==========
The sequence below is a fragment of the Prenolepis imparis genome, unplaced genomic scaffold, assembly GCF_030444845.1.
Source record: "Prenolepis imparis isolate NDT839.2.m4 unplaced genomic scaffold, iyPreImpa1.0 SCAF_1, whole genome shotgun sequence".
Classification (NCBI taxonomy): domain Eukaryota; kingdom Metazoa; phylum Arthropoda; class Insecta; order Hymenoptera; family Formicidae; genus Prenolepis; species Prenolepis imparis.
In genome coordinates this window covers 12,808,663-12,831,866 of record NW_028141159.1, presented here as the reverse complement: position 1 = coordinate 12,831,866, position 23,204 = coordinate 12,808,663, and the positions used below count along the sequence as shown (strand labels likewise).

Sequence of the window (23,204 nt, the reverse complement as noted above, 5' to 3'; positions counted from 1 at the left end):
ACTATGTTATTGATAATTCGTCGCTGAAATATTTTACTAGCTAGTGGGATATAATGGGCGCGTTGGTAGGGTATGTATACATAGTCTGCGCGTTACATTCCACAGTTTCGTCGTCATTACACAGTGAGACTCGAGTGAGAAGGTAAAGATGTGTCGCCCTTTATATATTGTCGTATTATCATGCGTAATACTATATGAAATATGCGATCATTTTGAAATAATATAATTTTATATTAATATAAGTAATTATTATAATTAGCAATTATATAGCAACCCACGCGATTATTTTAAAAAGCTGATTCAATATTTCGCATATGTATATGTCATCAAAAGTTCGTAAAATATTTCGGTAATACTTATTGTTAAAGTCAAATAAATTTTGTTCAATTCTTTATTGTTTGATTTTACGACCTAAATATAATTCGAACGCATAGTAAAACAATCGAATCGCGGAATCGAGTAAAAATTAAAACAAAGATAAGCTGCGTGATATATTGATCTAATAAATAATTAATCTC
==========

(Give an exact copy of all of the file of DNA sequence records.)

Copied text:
The sequence below is a fragment of the Prenolepis imparis genome, unplaced genomic scaffold, assembly GCF_030444845.1.
Source record: "Prenolepis imparis isolate NDT839.2.m4 unplaced genomic scaffold, iyPreImpa1.0 SCAF_1, whole genome shotgun sequence".
Classification (NCBI taxonomy): domain Eukaryota; kingdom Metazoa; phylum Arthropoda; class Insecta; order Hymenoptera; family Formicidae; genus Prenolepis; species Prenolepis imparis.
In genome coordinates this window covers 12,808,663-12,831,866 of record NW_028141159.1, presented here as the reverse complement: position 1 = coordinate 12,831,866, position 23,204 = coordinate 12,808,663, and the positions used below count along the sequence as shown (strand labels likewise).

Sequence of the window (23,204 nt, the reverse complement as noted above, 5' to 3'; positions counted from 1 at the left end):
ACTATGTTATTGATAATTCGTCGCTGAAATATTTTACTAGCTAGTGGGATATAATGGGCGCGTTGGTAGGGTATGTATACATAGTCTGCGCGTTACATTCCACAGTTTCGTCGTCATTACACAGTGAGACTCGAGTGAGAAGGTAAAGATGTGTCGCCCTTTATATATTGTCGTATTATCATGCGTAATACTATATGAAATATGCGATCATTTTGAAATAATATAATTTTATATTAATATAAGTAATTATTATAATTAGCAATTATATAGCAACCCACGCGATTATTTTAAAAAGCTGATTCAATATTTCGCATATGTATATGTCATCAAAAGTTCGTAAAATATTTCGGTAATACTTATTGTTAAAGTCAAATAAATTTTGTTCAATTCTTTATTGTTTGATTTTACGACCTAAATATAATTCGAACGCATAGTAAAACAATCGAATCGCGGAATCGAGTAAAAATTAAAACAAAGATAAGCTGCGTGATATATTGATCTAATAAATAATTAATCTC